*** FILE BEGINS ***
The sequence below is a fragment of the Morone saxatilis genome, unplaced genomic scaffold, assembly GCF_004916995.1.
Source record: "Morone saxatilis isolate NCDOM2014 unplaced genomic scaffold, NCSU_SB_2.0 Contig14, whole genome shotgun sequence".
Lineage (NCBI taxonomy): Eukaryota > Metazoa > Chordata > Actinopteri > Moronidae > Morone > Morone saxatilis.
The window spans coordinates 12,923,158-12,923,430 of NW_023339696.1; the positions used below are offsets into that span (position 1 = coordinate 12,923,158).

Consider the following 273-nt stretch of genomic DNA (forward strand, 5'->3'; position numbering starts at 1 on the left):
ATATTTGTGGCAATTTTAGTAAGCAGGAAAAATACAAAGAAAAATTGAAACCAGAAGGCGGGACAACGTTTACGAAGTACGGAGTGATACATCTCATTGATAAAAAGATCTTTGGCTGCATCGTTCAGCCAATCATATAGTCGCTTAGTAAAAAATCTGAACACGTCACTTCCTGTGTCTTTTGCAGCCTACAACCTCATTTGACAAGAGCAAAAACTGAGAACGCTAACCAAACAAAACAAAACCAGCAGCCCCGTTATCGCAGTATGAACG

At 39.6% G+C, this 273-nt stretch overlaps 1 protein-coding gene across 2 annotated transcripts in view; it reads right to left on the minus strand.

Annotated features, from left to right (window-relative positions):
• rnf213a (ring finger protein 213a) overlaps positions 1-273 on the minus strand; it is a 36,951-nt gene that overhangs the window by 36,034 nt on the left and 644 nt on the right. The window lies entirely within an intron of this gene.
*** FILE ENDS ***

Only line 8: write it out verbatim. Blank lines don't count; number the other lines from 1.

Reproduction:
Annotated features, from left to right (window-relative positions):